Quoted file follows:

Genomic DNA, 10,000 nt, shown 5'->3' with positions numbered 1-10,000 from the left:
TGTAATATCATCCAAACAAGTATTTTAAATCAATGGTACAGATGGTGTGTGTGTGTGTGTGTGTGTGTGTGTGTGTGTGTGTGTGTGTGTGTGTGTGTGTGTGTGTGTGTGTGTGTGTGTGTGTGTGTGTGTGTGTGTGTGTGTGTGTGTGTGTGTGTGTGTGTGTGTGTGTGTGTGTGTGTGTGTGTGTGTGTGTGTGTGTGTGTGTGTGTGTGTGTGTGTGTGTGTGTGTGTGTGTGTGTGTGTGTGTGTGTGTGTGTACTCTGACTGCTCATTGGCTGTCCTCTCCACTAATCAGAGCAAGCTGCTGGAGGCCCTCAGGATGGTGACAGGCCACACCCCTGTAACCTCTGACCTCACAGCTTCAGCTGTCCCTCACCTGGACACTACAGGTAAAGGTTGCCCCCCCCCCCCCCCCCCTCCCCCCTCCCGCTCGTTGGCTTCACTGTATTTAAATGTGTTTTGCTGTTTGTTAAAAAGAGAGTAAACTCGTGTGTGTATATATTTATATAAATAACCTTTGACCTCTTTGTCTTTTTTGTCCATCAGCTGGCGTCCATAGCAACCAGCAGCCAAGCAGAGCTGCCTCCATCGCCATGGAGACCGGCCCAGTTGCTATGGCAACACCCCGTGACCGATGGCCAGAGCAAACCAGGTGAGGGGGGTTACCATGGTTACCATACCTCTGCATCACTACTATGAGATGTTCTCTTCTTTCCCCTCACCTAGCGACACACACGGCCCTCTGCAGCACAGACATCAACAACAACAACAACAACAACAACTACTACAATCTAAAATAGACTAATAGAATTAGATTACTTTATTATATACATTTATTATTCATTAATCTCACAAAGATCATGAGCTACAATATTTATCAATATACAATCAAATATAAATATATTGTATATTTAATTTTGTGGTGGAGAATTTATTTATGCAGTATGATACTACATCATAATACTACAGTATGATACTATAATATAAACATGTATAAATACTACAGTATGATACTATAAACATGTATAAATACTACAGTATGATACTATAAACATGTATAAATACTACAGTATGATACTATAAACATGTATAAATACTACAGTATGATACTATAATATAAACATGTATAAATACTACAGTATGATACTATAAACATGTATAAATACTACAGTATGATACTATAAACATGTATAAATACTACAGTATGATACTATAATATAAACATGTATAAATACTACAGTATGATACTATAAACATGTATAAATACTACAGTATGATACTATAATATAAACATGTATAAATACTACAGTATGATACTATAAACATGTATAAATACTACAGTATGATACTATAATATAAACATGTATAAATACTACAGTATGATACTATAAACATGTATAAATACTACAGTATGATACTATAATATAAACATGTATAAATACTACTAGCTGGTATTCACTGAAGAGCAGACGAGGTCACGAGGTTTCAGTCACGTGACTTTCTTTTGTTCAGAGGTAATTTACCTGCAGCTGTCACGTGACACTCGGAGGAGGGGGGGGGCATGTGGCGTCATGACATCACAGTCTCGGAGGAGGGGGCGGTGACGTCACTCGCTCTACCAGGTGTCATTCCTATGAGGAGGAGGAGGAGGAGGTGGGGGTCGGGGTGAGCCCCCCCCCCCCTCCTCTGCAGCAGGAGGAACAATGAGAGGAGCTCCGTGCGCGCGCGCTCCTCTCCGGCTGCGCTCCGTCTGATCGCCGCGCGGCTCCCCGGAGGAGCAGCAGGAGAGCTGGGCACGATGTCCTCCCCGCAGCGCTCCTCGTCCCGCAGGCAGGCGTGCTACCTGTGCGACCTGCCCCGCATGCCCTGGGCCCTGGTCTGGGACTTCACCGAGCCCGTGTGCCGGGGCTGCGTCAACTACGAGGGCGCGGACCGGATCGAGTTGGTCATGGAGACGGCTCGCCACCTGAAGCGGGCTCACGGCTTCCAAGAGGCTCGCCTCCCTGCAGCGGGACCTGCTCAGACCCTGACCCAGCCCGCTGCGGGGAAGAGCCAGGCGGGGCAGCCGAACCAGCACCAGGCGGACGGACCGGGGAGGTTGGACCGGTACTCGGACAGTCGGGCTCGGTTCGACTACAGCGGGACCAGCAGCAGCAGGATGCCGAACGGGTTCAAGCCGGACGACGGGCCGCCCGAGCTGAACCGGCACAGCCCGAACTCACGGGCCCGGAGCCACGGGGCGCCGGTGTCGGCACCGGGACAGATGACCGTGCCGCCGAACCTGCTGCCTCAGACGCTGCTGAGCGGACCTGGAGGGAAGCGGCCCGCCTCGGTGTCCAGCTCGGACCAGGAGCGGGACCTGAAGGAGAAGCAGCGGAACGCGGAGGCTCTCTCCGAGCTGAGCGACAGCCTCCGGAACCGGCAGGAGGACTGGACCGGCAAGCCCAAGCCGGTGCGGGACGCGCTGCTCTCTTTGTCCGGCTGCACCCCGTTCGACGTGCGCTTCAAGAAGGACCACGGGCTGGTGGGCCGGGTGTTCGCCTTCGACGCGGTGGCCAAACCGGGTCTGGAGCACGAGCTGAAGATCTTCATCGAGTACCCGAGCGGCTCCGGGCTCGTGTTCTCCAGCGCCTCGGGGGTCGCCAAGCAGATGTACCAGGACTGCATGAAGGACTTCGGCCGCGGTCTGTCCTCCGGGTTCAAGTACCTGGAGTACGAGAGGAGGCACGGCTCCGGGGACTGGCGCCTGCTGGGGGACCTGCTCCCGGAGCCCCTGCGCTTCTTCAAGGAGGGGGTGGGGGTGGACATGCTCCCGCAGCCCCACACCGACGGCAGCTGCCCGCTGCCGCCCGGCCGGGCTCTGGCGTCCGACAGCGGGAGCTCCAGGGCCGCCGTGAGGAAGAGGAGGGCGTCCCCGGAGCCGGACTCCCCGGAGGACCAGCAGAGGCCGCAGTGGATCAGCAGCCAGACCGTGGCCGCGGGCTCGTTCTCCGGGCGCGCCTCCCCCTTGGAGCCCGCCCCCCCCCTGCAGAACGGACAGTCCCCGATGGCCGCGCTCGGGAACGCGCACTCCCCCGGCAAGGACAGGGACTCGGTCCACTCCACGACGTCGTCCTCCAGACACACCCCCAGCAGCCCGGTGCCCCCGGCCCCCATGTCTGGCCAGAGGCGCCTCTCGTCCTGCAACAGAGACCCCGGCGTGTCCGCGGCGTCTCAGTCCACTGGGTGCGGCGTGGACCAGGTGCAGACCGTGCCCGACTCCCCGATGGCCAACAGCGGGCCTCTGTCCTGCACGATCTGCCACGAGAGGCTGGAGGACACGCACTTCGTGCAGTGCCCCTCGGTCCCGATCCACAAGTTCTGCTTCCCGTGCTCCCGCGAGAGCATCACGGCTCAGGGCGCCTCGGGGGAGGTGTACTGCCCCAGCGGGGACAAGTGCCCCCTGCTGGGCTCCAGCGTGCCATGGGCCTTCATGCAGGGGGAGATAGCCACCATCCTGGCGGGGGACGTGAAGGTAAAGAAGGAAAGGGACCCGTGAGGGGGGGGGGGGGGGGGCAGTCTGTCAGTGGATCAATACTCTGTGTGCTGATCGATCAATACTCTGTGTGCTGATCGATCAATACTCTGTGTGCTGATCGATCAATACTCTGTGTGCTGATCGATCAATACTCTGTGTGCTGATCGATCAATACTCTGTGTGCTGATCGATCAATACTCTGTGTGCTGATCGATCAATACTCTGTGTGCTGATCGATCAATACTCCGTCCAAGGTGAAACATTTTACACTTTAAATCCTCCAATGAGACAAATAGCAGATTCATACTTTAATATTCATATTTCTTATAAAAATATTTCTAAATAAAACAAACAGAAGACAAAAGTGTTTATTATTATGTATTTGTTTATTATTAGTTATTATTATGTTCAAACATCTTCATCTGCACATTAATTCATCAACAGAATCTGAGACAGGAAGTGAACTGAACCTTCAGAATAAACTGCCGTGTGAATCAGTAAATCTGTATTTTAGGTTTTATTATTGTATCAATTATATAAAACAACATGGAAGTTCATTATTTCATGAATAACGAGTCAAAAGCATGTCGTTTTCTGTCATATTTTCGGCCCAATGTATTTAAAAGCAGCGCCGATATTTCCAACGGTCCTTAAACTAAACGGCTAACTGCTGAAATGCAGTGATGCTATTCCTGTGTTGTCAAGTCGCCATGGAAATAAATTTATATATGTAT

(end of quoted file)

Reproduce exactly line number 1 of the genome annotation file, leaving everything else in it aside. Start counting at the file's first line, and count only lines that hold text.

Genomic DNA, 10,000 nt, shown 5'->3' with positions numbered 1-10,000 from the left: